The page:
Blessington Lake in January

The same scene a few days ago…

This winter has been the longest and coldest in at least 50 years in Ireland and we were snowed in for a couple of weeks when the snow was at its worst.  The Wicklow hills have been snow covered since before Christmas – the longest period of continuous snow covering that I can remember – and our end of Blessington lake was frozen over for a couple of weeks. I won’t entitle this diary a photoblog because my eyesight is too poor to take good photographs and I only have an iPhone for company in any case.  However I hope this story of rustic life in north-west Wicklow will be of some wider interest…
The cold weather has finally impelled me to take on some much delayed projects to improve the insulation of our home.  The 30 year old house was more or less best practice at the time it was built, but 1.5 inches of insulation in the cavity walls, 4 inches of fibreglass insulation in the attic, some single glazing and other double glazing that has long since lost its vacuum seal allied to a relatively inefficient kerosene burning kitchen range have often produced indoor temperatures of not much more than 10 degrees centigrade unless the solid fuel sitting room stove was also lit.

However the sitting room is normally only used when guests are around and so I often made do with an extra jumper. Now however I am arranging to have the 4 inch cavity walls fully pumped with foam insulation, the attic insulation upgraded to 12 inches, and some of the most inefficient single and double glazed units replaced with current best practice double glazing.  The Kerosene stove will have to make do for a while – it doubles as a cooker and oven – but longer term I will consider replacing it with a wood pellet boiler.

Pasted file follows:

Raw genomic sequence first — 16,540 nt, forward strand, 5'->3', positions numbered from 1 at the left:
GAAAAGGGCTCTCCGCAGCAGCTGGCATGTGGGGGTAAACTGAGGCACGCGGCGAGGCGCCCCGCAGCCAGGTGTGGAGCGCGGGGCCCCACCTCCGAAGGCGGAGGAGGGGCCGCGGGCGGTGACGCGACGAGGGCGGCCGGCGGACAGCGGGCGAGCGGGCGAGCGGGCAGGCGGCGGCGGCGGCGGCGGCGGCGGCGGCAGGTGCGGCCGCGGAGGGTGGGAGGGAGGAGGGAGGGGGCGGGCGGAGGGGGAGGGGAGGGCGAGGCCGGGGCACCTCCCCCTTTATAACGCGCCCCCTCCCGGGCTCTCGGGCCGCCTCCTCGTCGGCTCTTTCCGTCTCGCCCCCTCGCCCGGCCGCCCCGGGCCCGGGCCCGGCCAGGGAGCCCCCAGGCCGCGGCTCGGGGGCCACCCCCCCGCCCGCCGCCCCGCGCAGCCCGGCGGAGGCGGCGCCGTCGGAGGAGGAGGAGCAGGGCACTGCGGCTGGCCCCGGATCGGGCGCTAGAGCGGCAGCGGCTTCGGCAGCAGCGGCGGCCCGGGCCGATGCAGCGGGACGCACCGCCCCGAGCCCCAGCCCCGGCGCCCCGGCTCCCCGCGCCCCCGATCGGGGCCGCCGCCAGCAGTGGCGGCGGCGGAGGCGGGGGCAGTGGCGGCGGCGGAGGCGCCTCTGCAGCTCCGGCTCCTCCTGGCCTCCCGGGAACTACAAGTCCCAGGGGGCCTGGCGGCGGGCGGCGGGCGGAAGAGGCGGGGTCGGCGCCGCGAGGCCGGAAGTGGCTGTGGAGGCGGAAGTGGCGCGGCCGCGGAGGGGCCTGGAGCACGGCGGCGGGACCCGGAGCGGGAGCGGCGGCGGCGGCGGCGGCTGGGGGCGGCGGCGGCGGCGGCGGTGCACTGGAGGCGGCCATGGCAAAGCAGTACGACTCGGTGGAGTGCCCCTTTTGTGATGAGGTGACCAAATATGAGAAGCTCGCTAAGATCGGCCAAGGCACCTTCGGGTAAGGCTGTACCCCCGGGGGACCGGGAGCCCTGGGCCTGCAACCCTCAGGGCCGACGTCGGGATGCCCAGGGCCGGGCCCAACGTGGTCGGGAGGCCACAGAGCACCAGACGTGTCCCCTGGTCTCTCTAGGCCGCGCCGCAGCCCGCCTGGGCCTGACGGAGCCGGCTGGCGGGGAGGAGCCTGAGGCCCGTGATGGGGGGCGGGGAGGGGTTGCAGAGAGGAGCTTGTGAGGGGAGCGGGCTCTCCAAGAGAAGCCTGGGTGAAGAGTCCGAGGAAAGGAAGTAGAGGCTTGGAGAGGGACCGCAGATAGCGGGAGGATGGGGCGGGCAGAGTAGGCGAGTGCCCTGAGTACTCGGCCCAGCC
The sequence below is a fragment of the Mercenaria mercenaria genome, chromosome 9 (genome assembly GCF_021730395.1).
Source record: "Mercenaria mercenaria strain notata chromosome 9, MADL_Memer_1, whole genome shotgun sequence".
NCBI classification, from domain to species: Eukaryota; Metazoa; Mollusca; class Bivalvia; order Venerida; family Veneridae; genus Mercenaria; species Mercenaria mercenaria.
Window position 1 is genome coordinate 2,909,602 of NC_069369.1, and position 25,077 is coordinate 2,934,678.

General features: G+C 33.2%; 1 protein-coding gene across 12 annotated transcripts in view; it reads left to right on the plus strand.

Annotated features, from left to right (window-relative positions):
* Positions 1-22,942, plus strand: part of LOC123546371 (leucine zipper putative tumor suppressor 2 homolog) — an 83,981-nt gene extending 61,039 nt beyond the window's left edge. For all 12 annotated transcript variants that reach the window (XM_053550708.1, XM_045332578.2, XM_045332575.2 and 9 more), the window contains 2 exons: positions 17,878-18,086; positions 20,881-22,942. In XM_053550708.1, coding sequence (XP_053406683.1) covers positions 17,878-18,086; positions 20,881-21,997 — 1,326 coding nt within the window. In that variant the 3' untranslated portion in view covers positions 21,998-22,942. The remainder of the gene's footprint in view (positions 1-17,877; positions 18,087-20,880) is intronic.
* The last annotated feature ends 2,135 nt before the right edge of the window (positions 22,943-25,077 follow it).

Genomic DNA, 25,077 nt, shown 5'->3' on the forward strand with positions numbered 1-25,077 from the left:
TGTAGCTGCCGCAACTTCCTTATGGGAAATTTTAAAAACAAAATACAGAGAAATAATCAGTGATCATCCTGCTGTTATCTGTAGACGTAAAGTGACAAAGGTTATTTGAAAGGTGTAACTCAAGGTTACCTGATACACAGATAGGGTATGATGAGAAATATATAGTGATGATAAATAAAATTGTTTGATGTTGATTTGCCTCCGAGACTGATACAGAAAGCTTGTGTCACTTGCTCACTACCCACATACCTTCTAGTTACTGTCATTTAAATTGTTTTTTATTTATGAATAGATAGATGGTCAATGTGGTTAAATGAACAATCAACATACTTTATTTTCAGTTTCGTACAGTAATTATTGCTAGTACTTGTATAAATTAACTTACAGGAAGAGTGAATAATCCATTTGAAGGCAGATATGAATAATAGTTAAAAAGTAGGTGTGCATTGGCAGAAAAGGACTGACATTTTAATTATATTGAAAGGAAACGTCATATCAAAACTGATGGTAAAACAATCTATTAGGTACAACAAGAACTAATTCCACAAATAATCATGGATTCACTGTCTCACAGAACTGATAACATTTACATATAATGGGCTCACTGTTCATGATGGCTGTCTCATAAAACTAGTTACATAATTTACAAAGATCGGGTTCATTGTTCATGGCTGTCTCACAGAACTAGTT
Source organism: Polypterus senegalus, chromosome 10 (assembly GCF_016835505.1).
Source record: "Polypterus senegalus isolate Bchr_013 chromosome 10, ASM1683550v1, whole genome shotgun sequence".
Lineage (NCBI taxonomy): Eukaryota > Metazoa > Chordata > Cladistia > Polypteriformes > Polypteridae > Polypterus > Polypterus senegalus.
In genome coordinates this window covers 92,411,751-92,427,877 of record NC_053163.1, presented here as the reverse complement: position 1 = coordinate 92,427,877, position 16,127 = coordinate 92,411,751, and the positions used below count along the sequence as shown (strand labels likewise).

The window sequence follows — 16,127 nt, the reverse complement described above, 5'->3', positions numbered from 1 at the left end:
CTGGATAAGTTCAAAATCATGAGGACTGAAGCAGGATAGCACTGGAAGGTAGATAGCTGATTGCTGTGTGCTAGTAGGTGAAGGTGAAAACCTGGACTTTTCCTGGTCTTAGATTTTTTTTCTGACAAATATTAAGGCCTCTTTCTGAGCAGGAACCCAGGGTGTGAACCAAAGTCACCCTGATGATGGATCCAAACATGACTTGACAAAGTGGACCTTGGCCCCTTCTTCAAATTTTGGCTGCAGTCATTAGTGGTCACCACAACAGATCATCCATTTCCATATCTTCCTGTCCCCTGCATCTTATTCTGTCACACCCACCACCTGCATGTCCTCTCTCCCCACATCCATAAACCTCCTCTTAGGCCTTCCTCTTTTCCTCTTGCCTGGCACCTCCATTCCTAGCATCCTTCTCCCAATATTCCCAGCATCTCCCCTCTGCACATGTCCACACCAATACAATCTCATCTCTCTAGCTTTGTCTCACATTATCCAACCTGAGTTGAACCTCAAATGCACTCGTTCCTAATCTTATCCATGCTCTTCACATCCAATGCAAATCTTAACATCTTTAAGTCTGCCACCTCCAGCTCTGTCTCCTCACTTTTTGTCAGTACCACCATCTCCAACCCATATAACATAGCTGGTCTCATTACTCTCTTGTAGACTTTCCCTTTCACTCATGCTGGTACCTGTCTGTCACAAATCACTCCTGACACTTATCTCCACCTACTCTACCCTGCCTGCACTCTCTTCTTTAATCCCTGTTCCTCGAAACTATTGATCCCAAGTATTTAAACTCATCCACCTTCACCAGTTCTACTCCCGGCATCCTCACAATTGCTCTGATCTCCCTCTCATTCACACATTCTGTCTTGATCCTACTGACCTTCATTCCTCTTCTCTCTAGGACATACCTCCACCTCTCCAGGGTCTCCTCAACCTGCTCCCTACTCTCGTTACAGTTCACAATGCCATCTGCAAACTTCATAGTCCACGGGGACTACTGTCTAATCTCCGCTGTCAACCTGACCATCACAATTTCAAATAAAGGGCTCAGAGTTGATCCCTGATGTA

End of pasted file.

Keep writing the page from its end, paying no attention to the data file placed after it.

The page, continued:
Country living has its compensations however, and I regularly walked past 25 Whooper Swans as I walk down through the fields below my home toward Blessington lake. Whooper Swans are quite large with a wingspan of up to 275cm and a weight of up to 20 KG. They can fly for hundreds of miles despite their size and weight and migrate from Iceland to over-winter in Ireland.

They graze in my brother-in-law’s field below my home:

Once you get within 50 metres they exit stage left into the wind…this means they need something of a flat runway with no hedges or trees in the way if they are to make it airborne. They will therefore tend to congregate on the leeward side of a field to give themselves space to take off.

Getting their ducks – eh swans – in a row also helps, but there’s always one who doesn’t stay on message and flutters about in the rear…

as they head for their alternative grazing patch on a neighbouring farm beneath Kippure mountain here seen from the north west.

We also have about 50 Brant Geese grazing the field below our home, but they weren’t at home on the days I was taking these photographs. They migrate all the way from Greenland for the winter and can, combined with the Swans eat as much grass as a small herd of cows.  Fortunately the farmer, my brother-in-law, has no problem with them feeding on his land, as his own dairy herd are fed with grass silage for the winter.

Another friend and neighbour has bought 30 acres of Scots pine woodland in a mountain valley nearby and is busy thinning it so he can plant a native Oak forest as a pension investment for his children!  It is a labour of love for him as doing so on this scale is not really a commercial proposition.




The culprit…

You have to be careful what use you put Irish wood to as it grows much more rapidly than trees grown in colder climates and is thus not of the same quality as (say) Finnish wood.  The wide rings in the tree below indicate how rapidly the tree has grown each year.

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Some of this wood is only good for firing but its high moisture content can lead to poor heat values and spitting. The best way to dry it is to do so vertically: I.e. kill the tree by cutting its bark and then fell it six months later after the wind has whistled though the trees and dried them in a vertical position.

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